The social life of ancient markets : using formal network approaches and ceramic data to reconceptualize market behavior in the Late Classical-Early Hellenistic (400-200 BCE) Southeast Aegean
- Markets and market exchange have been at the heart of debates about the ancient Mediterranean economy since the late 19th and early 20th century, and since this time scholars have fiercely debated the influence of social relationships on markets and economic systems. Recent scholarship in ancient history and Classical archaeology has drawn on modern economic frameworks and large archaeological datasets to quantify the ancient economy and its markets. These approaches have presented ancient economies and markets as formal but impersonal spaces, with human interactions in and around markets acknowledged as a force but seemingly impossible to quantify in the absence of comprehensive written records. In this dissertation, I develop a new method for quantitatively and systematically assessing the impact of social relationships on market outcomes, and I show how community relationships and social interactions in and around markets were powerful drivers of production and consumption patterns on a regional scale. I focus specifically on markets for wine, a core Mediterranean agricultural product and dietary staple, with transport amphoras and drinking vessels providing a durable record of wine production and consumption trends. Bridging approaches from archaeology, ancient history, sociology, and computer science, I develop computational models of markets that allow virtual potters and drinkers to compare wine production and consumption preferences with individuals in their social network. These models create hypothetical records of wine vessel choices, which can then be compared to the archaeological record of wine transport and drinking pottery, specifically wine vessels from the Late Classical and Early Hellenistic (c. 400--200 BCE) southeast Aegean. In Chapter 1, a review of previous scholarship on ancient Mediterranean markets reveals persistent difficulties and methodological limitations surrounding the assessment of social interactions in and around markets. A new approach developed in Chapter 2 combines social network analysis and agent-based computational modeling to test logical hypotheses concerning the impact of these relationships on market behavior. These models show that densely connected communities or influential individuals could push entire regions to adopt standardized wine production and drinking habits, but also that sufficiently close-knit communities could resist these broader forces and retain their own local preferences. Chapters 3--5 compare the hypothetical market models to archaeological data from the Late Classical and Early Hellenistic southeast Aegean, specifically ceramics from the Datça and Bozburun peninsulas, Rhodes, and Kos. Archaeological analyses show that during this time, producers of wine transport amphoras across the region standardized the shape of their vessels. This standardization process likely aimed to increase recognition of the region's wine on the Mediterranean export market; however, it was made possible by ceramic producers becoming better socially connected. Scale-free network models, with well-connected individuals influencing behaviors, may explain the production behavior of this region, because they provide a longer period of heterogeneity in jar style prior to arriving at one standard shape, and this pattern is also true of potters making Rhodian-style amphoras on Rhodes and Koan-style amphoras on Kos. However, potters making Knidian-style amphoras on the Datça and Bozburun peninsulas adopted a standard form more swiftly and uniformly than potters on Rhodes and Kos, and best fit more egalitarian small-world market models which provide a faster and smoother path to one pot form. When it came to consuming wine, analyses in Chapters 3--5 show that communities appear to have valued choice over homogeneity, with a selection of drinking bowls and cups popular at individual sites and across the entire southeast Aegean. This drinking vessel heterogeneity may be the result of scale-free market models, but only those with high "community bonuses, " which incentivize actors to compare their production and consumption preferences with members of their own community. While wine drinkers may have been interested in connecting with influential individuals across the network, they were also still motivated to compare drinking practices within their closest relationships. This dissertation presents a new and quantifiable picture of how social networks among communities of wine producers and consumers may have shaped economic trends in the southeast Aegean during the Late Classical and Early Hellenistic period. At the start of this period, increased traffic between the Aegean and the eastern Mediterranean fundamentally altered the socioeconomic landscape of the southeast Aegean, and I demonstrate how evolving yet strong community networks within this landscape may have been the key to the region's success as a viticultural powerhouse. Bridging the gap between site-specific archaeological analyses and pan-Mediterranean economic models, my dissertation provides a new middle ground, a way to quantify and systematically assess how everyday choices by wine producers and consumers could build to something larger, a force that could guide regional economic trends in the ancient Mediterranean world. .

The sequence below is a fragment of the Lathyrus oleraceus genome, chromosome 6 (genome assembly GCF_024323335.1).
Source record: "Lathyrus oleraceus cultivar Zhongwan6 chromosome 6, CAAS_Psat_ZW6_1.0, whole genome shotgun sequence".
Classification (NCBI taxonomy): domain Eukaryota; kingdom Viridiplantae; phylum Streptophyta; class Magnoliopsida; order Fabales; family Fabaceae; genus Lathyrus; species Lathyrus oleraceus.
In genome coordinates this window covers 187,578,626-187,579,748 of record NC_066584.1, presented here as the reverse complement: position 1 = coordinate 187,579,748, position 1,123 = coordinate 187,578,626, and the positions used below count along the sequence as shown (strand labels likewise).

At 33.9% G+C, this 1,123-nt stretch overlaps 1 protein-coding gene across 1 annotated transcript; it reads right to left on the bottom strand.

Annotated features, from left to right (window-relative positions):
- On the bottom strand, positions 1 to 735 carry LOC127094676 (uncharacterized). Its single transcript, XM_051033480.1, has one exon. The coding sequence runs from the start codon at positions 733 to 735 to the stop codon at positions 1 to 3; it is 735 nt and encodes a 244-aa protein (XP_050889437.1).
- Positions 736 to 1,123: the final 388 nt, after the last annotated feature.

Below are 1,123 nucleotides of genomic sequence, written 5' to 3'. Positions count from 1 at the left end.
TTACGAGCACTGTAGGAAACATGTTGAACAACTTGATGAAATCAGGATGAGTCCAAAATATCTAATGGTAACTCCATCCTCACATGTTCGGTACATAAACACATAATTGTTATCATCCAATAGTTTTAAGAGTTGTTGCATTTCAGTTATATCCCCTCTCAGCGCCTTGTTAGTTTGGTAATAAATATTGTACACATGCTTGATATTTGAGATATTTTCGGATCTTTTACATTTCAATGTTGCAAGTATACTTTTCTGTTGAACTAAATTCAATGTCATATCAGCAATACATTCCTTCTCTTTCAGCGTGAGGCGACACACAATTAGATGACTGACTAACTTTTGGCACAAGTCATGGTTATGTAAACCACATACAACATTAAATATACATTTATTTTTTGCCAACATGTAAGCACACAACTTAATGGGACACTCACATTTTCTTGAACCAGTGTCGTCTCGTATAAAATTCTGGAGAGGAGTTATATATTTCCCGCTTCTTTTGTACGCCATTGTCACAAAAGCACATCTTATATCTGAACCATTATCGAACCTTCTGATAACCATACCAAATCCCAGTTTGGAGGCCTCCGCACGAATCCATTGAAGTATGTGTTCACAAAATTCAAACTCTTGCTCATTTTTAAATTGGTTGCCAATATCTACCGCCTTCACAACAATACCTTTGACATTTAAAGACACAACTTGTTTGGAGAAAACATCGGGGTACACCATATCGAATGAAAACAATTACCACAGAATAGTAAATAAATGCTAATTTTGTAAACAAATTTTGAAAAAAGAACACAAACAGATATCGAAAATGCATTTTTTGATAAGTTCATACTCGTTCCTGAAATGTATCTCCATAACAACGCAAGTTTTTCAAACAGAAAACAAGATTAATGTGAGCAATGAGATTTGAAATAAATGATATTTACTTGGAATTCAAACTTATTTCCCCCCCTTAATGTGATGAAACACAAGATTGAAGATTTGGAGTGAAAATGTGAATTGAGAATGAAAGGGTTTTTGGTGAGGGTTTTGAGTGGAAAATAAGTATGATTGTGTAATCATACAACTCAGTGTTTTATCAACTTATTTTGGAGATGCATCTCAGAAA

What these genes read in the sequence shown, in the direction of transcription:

|Type of resource
|electronic resource; remote; computer; online resource
|1 online resource.
|Wilker, Sarah Toby
|Morris, Ian, 1960-
|Degree committee member
|Degree committee member
|Morris, Ian, 1960-
|Stanford University, School of Humanities and Sciences
|Stanford University, Department of Classics
|Statement of responsibility
|Sarah Toby Wilker.
|Submitted to the Department of Classics.
|Thesis Ph.D. Stanford University 2023.
- © 2023 by Sarah Toby Wilker